Luc Vandevelde, the chairman of the high-street retailer Marks & Spencer, was yesterday named as a seventh non-executive director on the board of Vodafone as the operator's chief executive -- Sir Christopher Gent - bade an emotional farewell in his last day in the job.
Addressing shareholders at the company's annual general meeting, Sir Christopher, his voice breaking with emotion, said he would "greatly miss" working at the company. "I not only love this business, but also the people in it," he said, calling the Vodafone management team the best in the industry. His speech won him a standing ovation from shareholders.
Vodafone's chairman, Lord MacLaurin of Knebworth, named Sir Christopher "Life President" of the company - an honorary role that will not pay a salary. Sir Christopher, who has consistently been one of the UK's top earners, worked at Vodafone for 18 and a half years in total and was chief executive from 1997. His successor is Arun Sarin.
Sir Christopher will continue working at the company for a couple of days a week until the end of 2003, and is also joining the board of Lehman Brothers. He is also expected to take on a high-profile role in the Conservative party, campaigning for the euro.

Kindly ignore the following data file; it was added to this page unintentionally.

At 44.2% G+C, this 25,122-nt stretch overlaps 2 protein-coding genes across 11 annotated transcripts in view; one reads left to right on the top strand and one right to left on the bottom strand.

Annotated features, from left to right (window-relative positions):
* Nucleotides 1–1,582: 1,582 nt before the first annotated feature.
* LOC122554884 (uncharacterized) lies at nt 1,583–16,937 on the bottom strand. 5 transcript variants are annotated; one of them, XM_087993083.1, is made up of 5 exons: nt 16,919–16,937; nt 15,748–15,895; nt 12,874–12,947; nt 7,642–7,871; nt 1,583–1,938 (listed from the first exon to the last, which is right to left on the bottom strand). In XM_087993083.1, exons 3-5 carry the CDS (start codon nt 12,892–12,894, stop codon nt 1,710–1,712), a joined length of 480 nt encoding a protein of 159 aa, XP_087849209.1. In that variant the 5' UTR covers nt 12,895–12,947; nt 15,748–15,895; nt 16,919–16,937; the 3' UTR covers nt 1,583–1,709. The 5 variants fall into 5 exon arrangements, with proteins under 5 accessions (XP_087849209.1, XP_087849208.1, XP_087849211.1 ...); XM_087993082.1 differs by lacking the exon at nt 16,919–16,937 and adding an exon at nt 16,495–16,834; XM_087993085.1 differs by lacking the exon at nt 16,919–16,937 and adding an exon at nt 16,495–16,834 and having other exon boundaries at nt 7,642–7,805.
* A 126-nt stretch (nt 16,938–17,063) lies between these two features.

Despite the emotional tone of the AGM, shareholders still gave the directors a grilling. One shareholder said she was "not happy" with what directors were paid, questioning why the dividend could not be higher and calling it "crumbs" from the board's table.
Another said there was a "tremendous disparity" between what was paid to board members and what was paid to shareholders and suggested the board should not get pay rises next year. A third said Vodafone was being run for the benefit of directors. "It does seem there's only one group making any money and that's the group sitting up there," he said, referring to the directors.
Lord MacLaurin said remuneration was an issue that the company took "very seriously indeed" and something Vodafone was looking at "all the time". But he noted that directors' pay had to be in the "top echelons" in order to keep the best people. It emerged yesterday that the bulk of the executive directors had been granted pay-rises of around six to eight per cent from 1 July while non-executive directors saw their pay shoot up by 31 per cent to £85,000 a year. Mr Vandevelde's pay is believed to be at least the same as that awarded to non-executives last year.
The former Marks & Spencers boss will take up his position on the board on 1 September.
Another shareholder criticised Vodafone for not buying back shares, saying the number of shares in issue was like "confetti" while another expressed concern about the company's venture in the US, Verizon Wireless.Reuse content